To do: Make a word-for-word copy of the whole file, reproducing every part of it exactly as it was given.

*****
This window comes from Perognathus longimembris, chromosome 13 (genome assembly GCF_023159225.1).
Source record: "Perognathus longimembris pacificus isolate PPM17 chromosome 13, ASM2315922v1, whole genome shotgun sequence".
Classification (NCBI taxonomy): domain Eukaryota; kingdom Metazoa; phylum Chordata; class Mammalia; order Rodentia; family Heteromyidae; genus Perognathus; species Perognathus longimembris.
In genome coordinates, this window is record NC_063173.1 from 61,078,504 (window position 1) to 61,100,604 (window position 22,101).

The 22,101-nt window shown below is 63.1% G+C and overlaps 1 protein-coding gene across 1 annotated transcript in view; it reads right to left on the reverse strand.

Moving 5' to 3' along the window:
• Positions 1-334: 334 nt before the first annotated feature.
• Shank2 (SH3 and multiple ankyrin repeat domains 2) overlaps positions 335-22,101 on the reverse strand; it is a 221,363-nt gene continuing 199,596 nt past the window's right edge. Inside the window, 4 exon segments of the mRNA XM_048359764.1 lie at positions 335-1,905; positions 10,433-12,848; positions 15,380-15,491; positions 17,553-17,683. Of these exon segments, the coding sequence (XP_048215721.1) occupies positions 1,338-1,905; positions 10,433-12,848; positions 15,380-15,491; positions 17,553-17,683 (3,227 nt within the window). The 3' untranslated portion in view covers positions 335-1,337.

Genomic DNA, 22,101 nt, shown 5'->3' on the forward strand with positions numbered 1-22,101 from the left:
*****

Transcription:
This window comes from Perognathus longimembris, chromosome 13 (genome assembly GCF_023159225.1).
Source record: "Perognathus longimembris pacificus isolate PPM17 chromosome 13, ASM2315922v1, whole genome shotgun sequence".
Classification (NCBI taxonomy): domain Eukaryota; kingdom Metazoa; phylum Chordata; class Mammalia; order Rodentia; family Heteromyidae; genus Perognathus; species Perognathus longimembris.
In genome coordinates, this window is record NC_063173.1 from 61,078,504 (window position 1) to 61,100,604 (window position 22,101).

The 22,101-nt window shown below is 63.1% G+C and overlaps 1 protein-coding gene across 1 annotated transcript in view; it reads right to left on the reverse strand.

Moving 5' to 3' along the window:
• Positions 1-334: 334 nt before the first annotated feature.
• Shank2 (SH3 and multiple ankyrin repeat domains 2) overlaps positions 335-22,101 on the reverse strand; it is a 221,363-nt gene continuing 199,596 nt past the window's right edge. Inside the window, 4 exon segments of the mRNA XM_048359764.1 lie at positions 335-1,905; positions 10,433-12,848; positions 15,380-15,491; positions 17,553-17,683. Of these exon segments, the coding sequence (XP_048215721.1) occupies positions 1,338-1,905; positions 10,433-12,848; positions 15,380-15,491; positions 17,553-17,683 (3,227 nt within the window). The 3' untranslated portion in view covers positions 335-1,337.

Genomic DNA, 22,101 nt, shown 5'->3' on the forward strand with positions numbered 1-22,101 from the left: